Odette was subsequently downgraded below tropical cyclone intensity by the warning agency in Brisbane.
Later on 3 March, TCWC Darwin upgraded the low to a tropical cyclone, naming it George, the first name used from the Darwin list since Fay in March 2004. George continued to strengthen, and was upgraded to a Category 2 tropical cyclone. It made landfall on 4 March in the Kimberley region of Western Australia on the western coast of the Joseph Bonaparte Gulf. The tropical cyclone weakened and the BOM downgraded it to a tropical low after it moved over land, but this weakening was short lived however, as it almost immediately reintensified into a Category 1 tropical cyclone when it started to move off the Kimberley coast.
The Tropical Cyclone Warning Centre in Perth began monitoring the re-developed cyclone as it moved westward. Initially, poor organisation inhibited any strengthening, but George moved into more favourable conditions and quickly reorganised itself, becoming a severe tropical cyclone on 7 March. The severe cyclone turned abruptly to the south later that day, moving closer to the Pilbara coast, while growing significantly in size. As George continued to move southwards towards Bedout Island on 8 March, George was upgraded a Category 4 cyclone with 10-min sustained winds of 105 knots. Post analysis, however, lifted George's peak intensity to 110 knots just before it made landfall, and George was upgraded to a Category 5 cyclone. Cyclone George made landfall just east of Port Hedland at around 10 pm WDT (1300 UTC) on that day while it was still at its peak intensity and a minimum pressure of 902 hPa.
The JTWC issued its final warning on George early the next day as it was barely hanging on to Category 3 tropical cyclone status. George weakened slowly while over land and it was downgraded to a Category 2 late on 9 March. The next day TCWC in Perth issued its final warning.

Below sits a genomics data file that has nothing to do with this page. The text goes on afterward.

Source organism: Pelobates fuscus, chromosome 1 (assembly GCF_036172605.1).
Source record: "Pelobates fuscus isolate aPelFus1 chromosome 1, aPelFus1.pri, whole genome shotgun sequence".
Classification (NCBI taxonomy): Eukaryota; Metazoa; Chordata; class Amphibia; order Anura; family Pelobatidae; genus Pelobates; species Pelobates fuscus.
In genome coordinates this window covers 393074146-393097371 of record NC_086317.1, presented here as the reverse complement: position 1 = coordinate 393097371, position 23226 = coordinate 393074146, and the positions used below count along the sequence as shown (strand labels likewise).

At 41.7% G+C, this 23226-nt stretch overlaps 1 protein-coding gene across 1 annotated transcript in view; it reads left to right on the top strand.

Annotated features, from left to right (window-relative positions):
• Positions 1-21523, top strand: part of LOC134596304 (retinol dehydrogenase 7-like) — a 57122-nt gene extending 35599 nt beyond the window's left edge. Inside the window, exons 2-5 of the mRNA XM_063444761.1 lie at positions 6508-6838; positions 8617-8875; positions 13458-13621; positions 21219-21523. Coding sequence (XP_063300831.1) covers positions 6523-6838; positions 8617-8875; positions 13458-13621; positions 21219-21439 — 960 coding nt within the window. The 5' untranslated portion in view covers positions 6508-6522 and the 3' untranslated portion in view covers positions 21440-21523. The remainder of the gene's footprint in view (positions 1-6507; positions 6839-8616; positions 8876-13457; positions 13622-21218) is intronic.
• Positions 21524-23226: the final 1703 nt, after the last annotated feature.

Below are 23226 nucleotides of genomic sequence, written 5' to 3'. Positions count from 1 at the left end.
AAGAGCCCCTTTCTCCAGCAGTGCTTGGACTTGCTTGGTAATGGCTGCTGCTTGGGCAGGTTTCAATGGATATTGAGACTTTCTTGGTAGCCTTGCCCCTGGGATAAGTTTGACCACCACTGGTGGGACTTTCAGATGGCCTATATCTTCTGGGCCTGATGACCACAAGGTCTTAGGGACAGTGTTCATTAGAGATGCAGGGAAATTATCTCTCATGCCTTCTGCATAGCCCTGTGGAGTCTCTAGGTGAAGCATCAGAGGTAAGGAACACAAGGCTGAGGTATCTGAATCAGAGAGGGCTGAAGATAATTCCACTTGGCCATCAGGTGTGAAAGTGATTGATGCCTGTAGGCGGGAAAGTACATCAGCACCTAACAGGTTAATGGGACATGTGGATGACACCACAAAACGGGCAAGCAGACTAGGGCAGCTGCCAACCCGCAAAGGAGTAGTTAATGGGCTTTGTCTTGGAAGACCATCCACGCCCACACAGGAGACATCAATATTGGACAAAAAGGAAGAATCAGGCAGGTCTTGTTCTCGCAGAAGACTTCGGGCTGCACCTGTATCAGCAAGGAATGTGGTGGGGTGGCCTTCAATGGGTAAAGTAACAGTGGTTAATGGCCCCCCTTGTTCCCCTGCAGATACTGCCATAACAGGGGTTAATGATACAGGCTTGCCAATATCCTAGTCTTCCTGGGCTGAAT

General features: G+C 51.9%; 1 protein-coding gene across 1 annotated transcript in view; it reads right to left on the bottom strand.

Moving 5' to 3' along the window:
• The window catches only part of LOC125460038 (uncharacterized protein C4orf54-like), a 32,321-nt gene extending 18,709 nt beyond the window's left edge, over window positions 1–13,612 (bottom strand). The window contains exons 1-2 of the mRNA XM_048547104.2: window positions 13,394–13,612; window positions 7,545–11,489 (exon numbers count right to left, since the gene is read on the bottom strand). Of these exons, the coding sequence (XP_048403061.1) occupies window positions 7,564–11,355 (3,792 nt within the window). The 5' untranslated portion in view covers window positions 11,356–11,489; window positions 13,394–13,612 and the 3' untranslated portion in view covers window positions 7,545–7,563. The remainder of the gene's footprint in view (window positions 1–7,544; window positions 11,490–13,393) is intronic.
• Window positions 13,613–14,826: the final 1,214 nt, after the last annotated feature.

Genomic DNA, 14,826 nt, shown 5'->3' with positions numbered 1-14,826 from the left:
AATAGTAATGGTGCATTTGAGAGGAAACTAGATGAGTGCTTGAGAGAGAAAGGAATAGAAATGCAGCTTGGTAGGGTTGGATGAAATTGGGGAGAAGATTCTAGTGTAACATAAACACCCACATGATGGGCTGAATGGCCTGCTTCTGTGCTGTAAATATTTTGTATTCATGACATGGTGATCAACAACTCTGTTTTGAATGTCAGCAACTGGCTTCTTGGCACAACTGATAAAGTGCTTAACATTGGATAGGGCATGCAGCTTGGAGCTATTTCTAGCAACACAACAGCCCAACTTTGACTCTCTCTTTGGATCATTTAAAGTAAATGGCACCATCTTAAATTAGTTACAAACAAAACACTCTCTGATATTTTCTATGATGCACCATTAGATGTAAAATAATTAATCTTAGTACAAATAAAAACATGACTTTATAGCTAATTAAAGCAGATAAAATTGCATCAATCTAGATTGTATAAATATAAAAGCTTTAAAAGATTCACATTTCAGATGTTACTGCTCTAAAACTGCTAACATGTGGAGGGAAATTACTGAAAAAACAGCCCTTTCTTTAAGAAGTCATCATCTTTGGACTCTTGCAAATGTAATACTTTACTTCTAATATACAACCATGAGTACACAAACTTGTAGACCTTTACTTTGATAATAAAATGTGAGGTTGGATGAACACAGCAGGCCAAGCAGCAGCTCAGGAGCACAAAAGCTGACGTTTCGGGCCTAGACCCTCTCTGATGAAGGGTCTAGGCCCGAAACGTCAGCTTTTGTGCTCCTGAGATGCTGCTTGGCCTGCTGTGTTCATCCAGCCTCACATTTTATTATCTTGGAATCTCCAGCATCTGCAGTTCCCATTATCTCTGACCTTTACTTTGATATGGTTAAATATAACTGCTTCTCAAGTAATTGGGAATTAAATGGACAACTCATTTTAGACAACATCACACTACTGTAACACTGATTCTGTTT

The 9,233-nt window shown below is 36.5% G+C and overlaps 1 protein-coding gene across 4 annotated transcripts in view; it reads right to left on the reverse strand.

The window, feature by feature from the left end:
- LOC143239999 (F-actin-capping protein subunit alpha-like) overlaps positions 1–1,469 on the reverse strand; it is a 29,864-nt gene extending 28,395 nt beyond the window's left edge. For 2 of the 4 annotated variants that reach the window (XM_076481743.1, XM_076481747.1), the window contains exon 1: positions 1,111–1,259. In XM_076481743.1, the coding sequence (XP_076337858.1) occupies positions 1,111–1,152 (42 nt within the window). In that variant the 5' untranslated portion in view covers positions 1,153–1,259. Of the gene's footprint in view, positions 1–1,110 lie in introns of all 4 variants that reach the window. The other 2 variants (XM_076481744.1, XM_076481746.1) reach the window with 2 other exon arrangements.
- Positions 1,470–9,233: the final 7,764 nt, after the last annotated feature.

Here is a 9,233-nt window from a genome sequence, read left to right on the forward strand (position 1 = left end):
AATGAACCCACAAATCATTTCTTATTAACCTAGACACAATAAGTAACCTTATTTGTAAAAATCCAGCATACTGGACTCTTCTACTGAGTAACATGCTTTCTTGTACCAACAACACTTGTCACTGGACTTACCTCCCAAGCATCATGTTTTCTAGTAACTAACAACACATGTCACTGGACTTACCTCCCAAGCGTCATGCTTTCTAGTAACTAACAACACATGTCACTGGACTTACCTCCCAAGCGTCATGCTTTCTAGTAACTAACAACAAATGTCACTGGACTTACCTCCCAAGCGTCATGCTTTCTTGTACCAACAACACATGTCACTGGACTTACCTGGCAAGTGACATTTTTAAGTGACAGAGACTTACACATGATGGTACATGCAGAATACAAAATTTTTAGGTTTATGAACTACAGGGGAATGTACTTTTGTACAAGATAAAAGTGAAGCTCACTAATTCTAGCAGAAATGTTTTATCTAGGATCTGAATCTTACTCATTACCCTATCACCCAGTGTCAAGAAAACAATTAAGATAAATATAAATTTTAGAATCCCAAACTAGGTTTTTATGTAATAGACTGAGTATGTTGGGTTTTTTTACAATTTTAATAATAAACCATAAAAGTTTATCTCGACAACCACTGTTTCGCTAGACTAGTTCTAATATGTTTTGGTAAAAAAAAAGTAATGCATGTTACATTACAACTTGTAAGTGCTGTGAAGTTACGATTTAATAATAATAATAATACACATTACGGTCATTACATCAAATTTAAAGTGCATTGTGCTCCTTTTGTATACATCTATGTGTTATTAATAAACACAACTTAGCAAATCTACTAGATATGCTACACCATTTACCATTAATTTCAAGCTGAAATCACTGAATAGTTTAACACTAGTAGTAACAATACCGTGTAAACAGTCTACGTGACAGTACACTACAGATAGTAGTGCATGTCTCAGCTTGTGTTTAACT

Cyclone George was the most powerful cyclone to hit Port Hedland since Cyclone Joan in 1975. Three people were killed and twenty-eight others were injured as a result of the severe cyclone.
A tropical low formed in the Timor Sea off the Kimberley coast on 2 March and moved slowly in a westerly direction. It intensified slowly and was not expected to develop to a tropical cyclone. However, on early 7 March, convection improved slightly around the system, and the Tropical Cyclone Warning Centre in Perth named it Jacob as it intensified to tropical cyclone status. A cyclone watch was immediately issued for Christmas Island, as Jacob moved to the west northwest closer to the island. The Joint Typhoon Warning Center designated the system Tropical Cyclone 18S on the same day. Jacob was also upgraded to a Category 2 tropical cyclone by the TCWC in Perth. Jacob continued to strengthen into a Category 3 severe tropical cyclone on 8 March, but weakened shortly after back to a Category 2. Jacob slowed down its movement during the day and began to move eastward away from Christmas Island, therefore, cyclone warnings were cancelled. Jacob restrengthened to a Category 3 on 9 March and accelerated to the southeast towards the Australian mainland. After just being hit by Severe Tropical Cyclone George the night before, TCWC Perth began issuing cyclone watches for Cyclone Jacob for the entire Pilbara coast later that day. The next day, Jacob once again weakened to a Category 2 tropical cyclone. The Bureau of Meteorology forecast Jacob to intensify to a Category 3 cyclone again before landfall, but this did not materialise and Jacob instead weakened further to a Category 1 cyclone on 11 March. Jacob weakened into a tropical low shortly after making landfall east of Port Hedland, Western Australia on 12 March.